Why fate of Uhuru’s diplomat nominee to S. Korea hangs in balance
Parliament on Tuesday started vetting President Uhuru Kenyatta’s nominees to different embassies and high commissions abroad, with his nominee to South Korea facing headwinds, as it turns out she holds dual citizenship.
Ms Mwende Mwinzi, who is married to a Nigerian, carries both Kenyan and American passports.
Ms Mwinzi still has African and Caucasian blood flowing in her veins and she considers herself Kenyan, having spent her formative years learning English, Kiswahili and vernacular.
However, Article 78 (2) of the constitution on citizenship and leadership says that a state officer shall not hold dual citizenship.Ambassadors are state officers.
The only categories of people excused from the requirement are judges and members of commissions; or “any person who has been made a citizen of another country by operation of that country’s law, without ability to opt out”. It is not clear if Ms Mwinzi falls in the latter category.
Ms Mwinzi has told NTV that she is confident that her nomination would be approved adding that the law that bars state officers from holding dual citizenship does not cover ambassadors.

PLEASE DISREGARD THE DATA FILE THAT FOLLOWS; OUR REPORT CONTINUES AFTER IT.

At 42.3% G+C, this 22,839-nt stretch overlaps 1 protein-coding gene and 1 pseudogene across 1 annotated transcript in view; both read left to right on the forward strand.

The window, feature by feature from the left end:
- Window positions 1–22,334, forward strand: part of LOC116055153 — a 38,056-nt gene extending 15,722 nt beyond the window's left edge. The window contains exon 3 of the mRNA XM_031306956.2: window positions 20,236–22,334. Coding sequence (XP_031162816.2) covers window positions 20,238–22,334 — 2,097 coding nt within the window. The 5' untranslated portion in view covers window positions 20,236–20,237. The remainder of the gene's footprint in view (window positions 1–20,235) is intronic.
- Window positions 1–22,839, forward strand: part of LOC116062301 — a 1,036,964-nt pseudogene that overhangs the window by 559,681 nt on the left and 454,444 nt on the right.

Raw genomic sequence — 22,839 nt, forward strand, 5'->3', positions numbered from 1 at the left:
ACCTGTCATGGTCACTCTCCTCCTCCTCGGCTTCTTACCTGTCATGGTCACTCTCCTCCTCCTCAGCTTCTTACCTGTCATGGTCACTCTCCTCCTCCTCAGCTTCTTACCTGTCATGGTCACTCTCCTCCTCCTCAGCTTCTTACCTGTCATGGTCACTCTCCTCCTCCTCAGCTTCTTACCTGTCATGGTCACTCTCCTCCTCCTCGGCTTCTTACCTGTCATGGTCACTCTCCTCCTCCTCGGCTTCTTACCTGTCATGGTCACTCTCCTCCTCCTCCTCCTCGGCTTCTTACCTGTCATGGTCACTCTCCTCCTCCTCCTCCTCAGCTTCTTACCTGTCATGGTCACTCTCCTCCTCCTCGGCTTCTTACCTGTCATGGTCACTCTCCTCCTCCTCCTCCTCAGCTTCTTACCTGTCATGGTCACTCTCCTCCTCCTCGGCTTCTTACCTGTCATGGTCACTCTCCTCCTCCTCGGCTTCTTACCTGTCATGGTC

In an interview with Daily Nation in 2010, she said she was culturally Kenyan, and views her roots as one thing and heritage another.
“My roots are my grounding; my identity is Kenyan. Growing up in Ukambani, I lived with my paternal grandparents, who taught me to view myself as a Kamba,” she said.
“That notwithstanding, I was always emotionally close to both sets of grandparents, including my maternal (white) grandmother,” she added.
The mother of two has been running the Twana Twitu (Our Children) home based orphanage for vulnerable children as the director for almost two decades.
The foundation is straddled across the breadth and width of the Mwingi West constituency and beyond.
Writing in the Sunday Nation (August 29, 2010), Mwinzi recalls an immigration officer asking: “I thought you were one of us,” a remark that made her feel ashamed, guilty and even anxious every time she entered Kenya and “lined up behind tourists and painfully forked out Sh2,500 ($25) to enter my own country.”
In 2017, Mwende whom the locals call her “Kelitu Kaitu” (our girl) became a Jubilee elections agent after she was defeated by Charles Nguna of Wiper who won to become the Mwingi West Member of Parliament.
She is among the 18 nominee’s diplomats recently named by the President.
The president, in a communiqué to Speaker Justin Muturi, has sought the MPs’ approval for the nominees.
Those set to be vetted include Kariuki Mugwe (Abu Dhabi), Peter Katana Angore (Algiers), Michael Mubea (Dublin-Ireland), Flora Karugu (Lusaka-Zambia), Mwende Mwinzi (Seoul-South Korea), Diana Kiambuthi (Stockholm-Sweden) and Njambi Kinyungu (UN-Habitat).
Mubea, the outgoing Ethics and Anti-Corruption Commission (EACC) deputy chief executive officer, will replace Richard Opembe who will move to the Kenyan mission in Madrid, Spain.
Severine Luyali headed Madrid before the changes were made.
If approved, and according to tradition, new entrants will have to be trained on diplomatic courtesies, a process that often takes at least 60 days.